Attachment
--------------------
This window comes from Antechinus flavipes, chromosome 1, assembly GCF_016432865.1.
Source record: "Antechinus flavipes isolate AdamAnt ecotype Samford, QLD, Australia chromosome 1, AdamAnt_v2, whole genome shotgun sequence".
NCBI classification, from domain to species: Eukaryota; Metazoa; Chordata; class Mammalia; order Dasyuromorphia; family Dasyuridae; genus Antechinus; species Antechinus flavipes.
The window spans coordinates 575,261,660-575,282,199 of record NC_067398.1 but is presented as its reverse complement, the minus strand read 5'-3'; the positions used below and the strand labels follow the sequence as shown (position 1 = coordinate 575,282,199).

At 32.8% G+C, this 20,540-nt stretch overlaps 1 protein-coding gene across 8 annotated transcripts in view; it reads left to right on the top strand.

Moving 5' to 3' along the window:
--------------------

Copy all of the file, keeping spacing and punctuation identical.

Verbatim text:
This window comes from Antechinus flavipes, chromosome 1, assembly GCF_016432865.1.
Source record: "Antechinus flavipes isolate AdamAnt ecotype Samford, QLD, Australia chromosome 1, AdamAnt_v2, whole genome shotgun sequence".
NCBI classification, from domain to species: Eukaryota; Metazoa; Chordata; class Mammalia; order Dasyuromorphia; family Dasyuridae; genus Antechinus; species Antechinus flavipes.
The window spans coordinates 575,261,660-575,282,199 of record NC_067398.1 but is presented as its reverse complement, the minus strand read 5'-3'; the positions used below and the strand labels follow the sequence as shown (position 1 = coordinate 575,282,199).

At 32.8% G+C, this 20,540-nt stretch overlaps 1 protein-coding gene across 8 annotated transcripts in view; it reads left to right on the top strand.

Moving 5' to 3' along the window: